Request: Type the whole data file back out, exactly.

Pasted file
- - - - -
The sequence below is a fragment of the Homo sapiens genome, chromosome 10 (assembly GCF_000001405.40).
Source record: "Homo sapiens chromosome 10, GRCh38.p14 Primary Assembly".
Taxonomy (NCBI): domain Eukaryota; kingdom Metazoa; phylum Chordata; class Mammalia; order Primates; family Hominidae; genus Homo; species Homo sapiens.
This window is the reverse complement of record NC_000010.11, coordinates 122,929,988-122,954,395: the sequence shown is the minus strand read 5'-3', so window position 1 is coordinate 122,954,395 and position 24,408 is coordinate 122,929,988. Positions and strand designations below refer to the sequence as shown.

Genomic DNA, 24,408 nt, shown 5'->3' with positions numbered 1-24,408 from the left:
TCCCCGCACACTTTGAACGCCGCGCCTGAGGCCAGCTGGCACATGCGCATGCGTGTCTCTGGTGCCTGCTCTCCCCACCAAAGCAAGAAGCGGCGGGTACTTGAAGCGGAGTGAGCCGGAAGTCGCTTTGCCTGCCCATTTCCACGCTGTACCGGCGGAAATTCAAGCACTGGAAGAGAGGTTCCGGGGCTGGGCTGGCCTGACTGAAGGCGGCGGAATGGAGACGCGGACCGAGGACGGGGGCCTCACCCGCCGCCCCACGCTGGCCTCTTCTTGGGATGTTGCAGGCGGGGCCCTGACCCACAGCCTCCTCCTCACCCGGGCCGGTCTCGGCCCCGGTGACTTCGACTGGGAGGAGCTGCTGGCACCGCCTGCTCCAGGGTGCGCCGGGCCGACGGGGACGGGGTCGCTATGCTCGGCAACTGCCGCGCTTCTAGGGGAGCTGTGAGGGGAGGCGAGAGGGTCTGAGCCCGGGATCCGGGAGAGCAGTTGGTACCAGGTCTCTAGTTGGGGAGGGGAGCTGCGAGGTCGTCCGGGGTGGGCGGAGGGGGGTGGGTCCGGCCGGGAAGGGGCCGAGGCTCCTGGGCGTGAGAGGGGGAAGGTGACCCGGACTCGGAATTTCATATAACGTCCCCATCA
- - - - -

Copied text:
The sequence below is a fragment of the Homo sapiens genome, chromosome 10 (assembly GCF_000001405.40).
Source record: "Homo sapiens chromosome 10, GRCh38.p14 Primary Assembly".
Taxonomy (NCBI): domain Eukaryota; kingdom Metazoa; phylum Chordata; class Mammalia; order Primates; family Hominidae; genus Homo; species Homo sapiens.
This window is the reverse complement of record NC_000010.11, coordinates 122,929,988-122,954,395: the sequence shown is the minus strand read 5'-3', so window position 1 is coordinate 122,954,395 and position 24,408 is coordinate 122,929,988. Positions and strand designations below refer to the sequence as shown.

Genomic DNA, 24,408 nt, shown 5'->3' with positions numbered 1-24,408 from the left:
TCCCCGCACACTTTGAACGCCGCGCCTGAGGCCAGCTGGCACATGCGCATGCGTGTCTCTGGTGCCTGCTCTCCCCACCAAAGCAAGAAGCGGCGGGTACTTGAAGCGGAGTGAGCCGGAAGTCGCTTTGCCTGCCCATTTCCACGCTGTACCGGCGGAAATTCAAGCACTGGAAGAGAGGTTCCGGGGCTGGGCTGGCCTGACTGAAGGCGGCGGAATGGAGACGCGGACCGAGGACGGGGGCCTCACCCGCCGCCCCACGCTGGCCTCTTCTTGGGATGTTGCAGGCGGGGCCCTGACCCACAGCCTCCTCCTCACCCGGGCCGGTCTCGGCCCCGGTGACTTCGACTGGGAGGAGCTGCTGGCACCGCCTGCTCCAGGGTGCGCCGGGCCGACGGGGACGGGGTCGCTATGCTCGGCAACTGCCGCGCTTCTAGGGGAGCTGTGAGGGGAGGCGAGAGGGTCTGAGCCCGGGATCCGGGAGAGCAGTTGGTACCAGGTCTCTAGTTGGGGAGGGGAGCTGCGAGGTCGTCCGGGGTGGGCGGAGGGGGGTGGGTCCGGCCGGGAAGGGGCCGAGGCTCCTGGGCGTGAGAGGGGGAAGGTGACCCGGACTCGGAATTTCATATAACGTCCCCATCA